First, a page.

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Tuesday, 10/22/2013 6:20 PM
by Peter Kuhn
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Are you cheeting yet?

Tuesday, 10/22/2013 6:20 PM by Peter Kuhn | 0 Comments

Visual Studio supports transformations for web.config files that allow you to to change any details of your configuration during the deployment process, depending on your build configuration. This comes in handy to e.g. change application settings or connection strings for a release build, because typically those values will be different from the ones you are using during development or for test runs. One limitation of this feature is that it's only available for web.config files and cannot be applied to the configurations of client applications. Luckily, a nice solution to this exists.

Overview

When you create a new web application, let's say an ASP.NET MVC project, some transformation files are added to the project's configuration for you automatically:

Config transformation files

By default, these transforms make sure that some debug settings are removed in release builds, for example.

Remove debug attributes

The possibilities go far beyond simply removing attributes though. In particular, you can do things like:

  • Work with conditions and pattern matching to locate elements
  • Replace, insert, remove or change elements or their attributes, respectively

If you want to learn more about this technique in general, this is a good quickstart tutorial, and the MSDN documentation describes all transform options in more detail.

Client Applications

The thing with client applications is that they use an app.config file instead of a web.config, and despite the similar concept and configuration mechanism, there's no built-in feature to perform the same transformations for these. Now what?

SlowCheetah Extension

Luckily there's a project maintained by Sayed Hashimi named "Slow Cheetah". I leave it up to your imagination whether this was inspired by a song from Red Hot Chili Peppers or something different (I honestly don't know), but fact is: despite the somewhat odd name, this is an excellent tool to add similiar transformation capabilities to app.config or other XML files.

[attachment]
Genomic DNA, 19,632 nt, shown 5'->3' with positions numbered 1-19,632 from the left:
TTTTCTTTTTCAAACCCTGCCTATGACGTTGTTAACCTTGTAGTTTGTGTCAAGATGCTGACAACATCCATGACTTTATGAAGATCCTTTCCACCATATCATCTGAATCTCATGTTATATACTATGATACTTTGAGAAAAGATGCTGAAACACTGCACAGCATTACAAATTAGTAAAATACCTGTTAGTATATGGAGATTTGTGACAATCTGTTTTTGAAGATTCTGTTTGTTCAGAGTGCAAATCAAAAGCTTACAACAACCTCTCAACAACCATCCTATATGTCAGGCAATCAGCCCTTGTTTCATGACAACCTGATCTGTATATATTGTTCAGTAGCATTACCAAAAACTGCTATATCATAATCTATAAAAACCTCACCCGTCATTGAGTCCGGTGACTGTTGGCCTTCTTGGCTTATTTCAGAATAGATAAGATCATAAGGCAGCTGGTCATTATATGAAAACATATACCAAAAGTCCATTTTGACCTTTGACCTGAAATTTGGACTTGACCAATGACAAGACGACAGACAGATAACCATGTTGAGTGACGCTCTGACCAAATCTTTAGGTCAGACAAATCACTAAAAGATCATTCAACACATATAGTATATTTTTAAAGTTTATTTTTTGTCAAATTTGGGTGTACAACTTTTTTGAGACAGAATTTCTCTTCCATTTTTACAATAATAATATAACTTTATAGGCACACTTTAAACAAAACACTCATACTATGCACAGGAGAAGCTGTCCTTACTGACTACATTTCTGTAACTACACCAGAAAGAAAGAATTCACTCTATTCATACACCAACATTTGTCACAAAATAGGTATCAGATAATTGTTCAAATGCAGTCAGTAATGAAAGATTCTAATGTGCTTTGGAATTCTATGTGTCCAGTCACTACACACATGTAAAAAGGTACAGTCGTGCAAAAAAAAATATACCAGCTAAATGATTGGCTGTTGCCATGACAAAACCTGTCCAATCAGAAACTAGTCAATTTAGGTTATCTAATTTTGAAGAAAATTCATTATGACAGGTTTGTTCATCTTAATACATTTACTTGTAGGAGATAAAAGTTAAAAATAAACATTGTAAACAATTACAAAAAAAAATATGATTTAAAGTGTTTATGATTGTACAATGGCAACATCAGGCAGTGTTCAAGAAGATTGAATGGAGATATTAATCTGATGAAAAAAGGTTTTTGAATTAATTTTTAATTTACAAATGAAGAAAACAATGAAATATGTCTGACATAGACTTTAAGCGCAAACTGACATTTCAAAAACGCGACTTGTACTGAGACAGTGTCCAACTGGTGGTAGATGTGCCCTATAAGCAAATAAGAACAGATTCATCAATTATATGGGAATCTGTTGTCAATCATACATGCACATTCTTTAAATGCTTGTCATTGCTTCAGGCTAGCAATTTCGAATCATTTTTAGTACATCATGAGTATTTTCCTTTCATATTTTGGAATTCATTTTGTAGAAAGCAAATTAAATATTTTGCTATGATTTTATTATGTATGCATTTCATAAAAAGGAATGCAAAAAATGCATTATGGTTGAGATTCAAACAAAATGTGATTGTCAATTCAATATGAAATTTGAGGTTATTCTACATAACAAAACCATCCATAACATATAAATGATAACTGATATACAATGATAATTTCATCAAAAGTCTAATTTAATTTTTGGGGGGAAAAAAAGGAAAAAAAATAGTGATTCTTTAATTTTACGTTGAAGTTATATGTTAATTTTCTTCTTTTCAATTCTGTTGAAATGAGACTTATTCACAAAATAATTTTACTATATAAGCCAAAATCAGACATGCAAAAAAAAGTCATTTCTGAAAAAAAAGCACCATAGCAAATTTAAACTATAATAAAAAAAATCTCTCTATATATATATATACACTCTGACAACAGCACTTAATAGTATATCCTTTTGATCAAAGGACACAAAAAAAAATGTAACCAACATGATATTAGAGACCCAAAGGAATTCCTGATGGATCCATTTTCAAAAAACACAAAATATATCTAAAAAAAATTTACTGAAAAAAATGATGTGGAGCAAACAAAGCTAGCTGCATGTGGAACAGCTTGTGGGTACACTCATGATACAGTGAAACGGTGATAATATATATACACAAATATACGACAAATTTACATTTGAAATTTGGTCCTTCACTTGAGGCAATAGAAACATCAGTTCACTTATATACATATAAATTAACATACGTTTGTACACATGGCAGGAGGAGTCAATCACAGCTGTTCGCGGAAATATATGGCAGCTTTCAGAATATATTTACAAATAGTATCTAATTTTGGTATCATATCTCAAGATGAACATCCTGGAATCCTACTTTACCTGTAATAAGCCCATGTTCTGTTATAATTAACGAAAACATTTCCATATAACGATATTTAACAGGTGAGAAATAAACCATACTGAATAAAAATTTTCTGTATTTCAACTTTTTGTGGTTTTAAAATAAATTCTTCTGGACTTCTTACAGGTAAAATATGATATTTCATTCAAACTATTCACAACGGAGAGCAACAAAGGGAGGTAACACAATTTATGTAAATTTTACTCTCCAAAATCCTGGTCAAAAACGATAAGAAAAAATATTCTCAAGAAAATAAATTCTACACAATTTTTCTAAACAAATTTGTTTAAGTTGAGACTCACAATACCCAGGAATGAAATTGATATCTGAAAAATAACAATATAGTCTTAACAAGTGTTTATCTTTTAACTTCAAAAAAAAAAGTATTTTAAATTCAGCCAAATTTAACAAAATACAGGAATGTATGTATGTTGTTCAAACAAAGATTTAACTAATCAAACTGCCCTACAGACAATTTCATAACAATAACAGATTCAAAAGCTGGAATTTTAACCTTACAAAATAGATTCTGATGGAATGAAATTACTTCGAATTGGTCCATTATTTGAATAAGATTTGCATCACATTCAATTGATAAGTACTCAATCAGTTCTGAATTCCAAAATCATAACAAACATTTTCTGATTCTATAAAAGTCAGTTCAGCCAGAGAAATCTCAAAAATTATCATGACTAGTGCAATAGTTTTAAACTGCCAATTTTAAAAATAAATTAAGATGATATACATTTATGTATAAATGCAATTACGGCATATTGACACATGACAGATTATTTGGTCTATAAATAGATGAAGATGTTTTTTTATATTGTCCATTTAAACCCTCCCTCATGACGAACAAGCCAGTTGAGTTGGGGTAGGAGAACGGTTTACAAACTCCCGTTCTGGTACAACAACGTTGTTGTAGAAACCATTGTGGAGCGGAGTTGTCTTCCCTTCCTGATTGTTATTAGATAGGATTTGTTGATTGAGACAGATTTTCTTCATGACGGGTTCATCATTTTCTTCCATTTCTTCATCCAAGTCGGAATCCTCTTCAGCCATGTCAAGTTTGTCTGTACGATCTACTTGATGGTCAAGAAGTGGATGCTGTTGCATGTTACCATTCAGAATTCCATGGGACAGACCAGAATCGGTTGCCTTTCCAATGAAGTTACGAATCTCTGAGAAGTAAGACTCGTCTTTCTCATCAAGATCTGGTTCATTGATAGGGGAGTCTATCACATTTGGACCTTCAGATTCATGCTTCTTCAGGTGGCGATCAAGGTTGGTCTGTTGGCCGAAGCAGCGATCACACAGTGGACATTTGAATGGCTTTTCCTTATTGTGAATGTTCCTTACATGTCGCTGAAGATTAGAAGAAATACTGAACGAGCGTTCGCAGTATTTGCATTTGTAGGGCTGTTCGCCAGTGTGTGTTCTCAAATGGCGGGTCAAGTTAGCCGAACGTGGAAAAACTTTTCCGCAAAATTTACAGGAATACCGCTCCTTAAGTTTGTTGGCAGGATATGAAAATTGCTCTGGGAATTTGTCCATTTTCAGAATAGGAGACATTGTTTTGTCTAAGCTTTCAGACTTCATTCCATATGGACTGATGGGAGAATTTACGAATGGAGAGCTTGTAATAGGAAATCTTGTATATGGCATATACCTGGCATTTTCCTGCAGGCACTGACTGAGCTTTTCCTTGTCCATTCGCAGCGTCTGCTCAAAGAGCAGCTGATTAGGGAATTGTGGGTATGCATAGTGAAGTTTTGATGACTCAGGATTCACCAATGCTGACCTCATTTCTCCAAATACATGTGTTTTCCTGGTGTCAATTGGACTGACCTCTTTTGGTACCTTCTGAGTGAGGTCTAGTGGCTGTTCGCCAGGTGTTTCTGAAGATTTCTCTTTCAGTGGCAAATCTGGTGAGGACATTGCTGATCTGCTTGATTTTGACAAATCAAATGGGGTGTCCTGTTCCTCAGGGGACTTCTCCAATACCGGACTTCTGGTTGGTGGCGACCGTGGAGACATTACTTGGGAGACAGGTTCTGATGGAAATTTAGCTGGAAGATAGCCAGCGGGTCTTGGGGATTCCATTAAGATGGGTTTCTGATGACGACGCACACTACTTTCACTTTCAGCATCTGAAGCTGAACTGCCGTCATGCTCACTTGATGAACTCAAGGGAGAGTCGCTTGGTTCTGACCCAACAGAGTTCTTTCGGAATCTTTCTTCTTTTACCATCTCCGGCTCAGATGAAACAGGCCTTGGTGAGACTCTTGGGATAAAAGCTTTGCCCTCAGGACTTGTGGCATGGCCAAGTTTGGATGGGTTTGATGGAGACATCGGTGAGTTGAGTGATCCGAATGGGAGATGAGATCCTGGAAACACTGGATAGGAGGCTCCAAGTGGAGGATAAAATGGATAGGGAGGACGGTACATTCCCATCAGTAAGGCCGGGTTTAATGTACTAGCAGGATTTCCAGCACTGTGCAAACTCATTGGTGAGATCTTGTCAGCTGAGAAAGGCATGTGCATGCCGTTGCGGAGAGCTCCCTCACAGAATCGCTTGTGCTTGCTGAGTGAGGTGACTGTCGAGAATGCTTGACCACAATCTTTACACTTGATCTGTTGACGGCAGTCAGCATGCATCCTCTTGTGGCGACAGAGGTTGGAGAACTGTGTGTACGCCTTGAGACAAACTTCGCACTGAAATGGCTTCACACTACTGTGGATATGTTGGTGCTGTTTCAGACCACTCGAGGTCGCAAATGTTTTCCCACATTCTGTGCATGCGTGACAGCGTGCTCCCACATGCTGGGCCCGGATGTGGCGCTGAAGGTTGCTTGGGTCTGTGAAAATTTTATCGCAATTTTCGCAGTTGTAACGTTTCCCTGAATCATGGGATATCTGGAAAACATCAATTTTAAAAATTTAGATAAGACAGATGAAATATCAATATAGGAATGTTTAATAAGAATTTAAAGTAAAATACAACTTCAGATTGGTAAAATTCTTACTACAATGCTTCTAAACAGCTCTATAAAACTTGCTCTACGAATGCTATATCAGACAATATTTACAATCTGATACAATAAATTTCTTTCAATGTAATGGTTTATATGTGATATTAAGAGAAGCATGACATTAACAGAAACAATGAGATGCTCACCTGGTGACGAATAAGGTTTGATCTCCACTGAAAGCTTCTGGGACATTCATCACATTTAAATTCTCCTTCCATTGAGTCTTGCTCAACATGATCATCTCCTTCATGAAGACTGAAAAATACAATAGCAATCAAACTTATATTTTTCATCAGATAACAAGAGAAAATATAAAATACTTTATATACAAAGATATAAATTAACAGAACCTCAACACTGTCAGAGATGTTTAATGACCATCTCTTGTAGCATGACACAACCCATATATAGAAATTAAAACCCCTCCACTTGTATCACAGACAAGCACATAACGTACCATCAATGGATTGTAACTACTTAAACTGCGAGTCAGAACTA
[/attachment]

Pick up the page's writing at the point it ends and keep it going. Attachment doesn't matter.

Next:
The simplest way to get access to the project is to use the "Extensions and Updates" manager in Visual Studio in the "Tools" menu (search for "SlowCheetah"). After a restart of Visual Studio, you will find a new context menu entry e.g. for app.config files that allows you to add transform files.

Add transform

There you go, now you can use the same transformations during build time for your app.config files too. This really comes in handy, and I'm regularly using it for most of my non-web projects. It supports even setup and ClickOnce deployment scenarios and has additional features e.g. to preview transformed files in a diff view. More information can be found in the Visual Studio gallery, and the source code is available on GitHub.

More Separation of Concerns

Here's an additional technique that I use to further separate somewhat static configuration settings from the ones that are truly dynamic and may change depending on the deployment target. For example, things like the database provider factories, the target framework version or assembly bindings are typically not something that change frequently, but the corresponding connection strings to databases, or other settings like SMTP servers and custom app settings may heavily depend on the deployment scenario.

To achieve a bit more separation for these details, you can work with the little known attribute named "configSource" that let's you point to a separate file that contains the actual configuration values:

Config Source

The target file then contains the desired element as sole root node (in this case "appSettings"), with all the sub elements that you would otherwise add to the element in the main config file directly. Of course this can be combined with the above mentioned transforms. Simply use a transformation file to let the "configSource" attribute point to a different file instead:

Production transform

The "configSource" attribute is a standard mechanism of config files, but in conjunction with SlowCheetah it allows a consistent and nice separation of concerns for both web and non-web projects.

Have fun!

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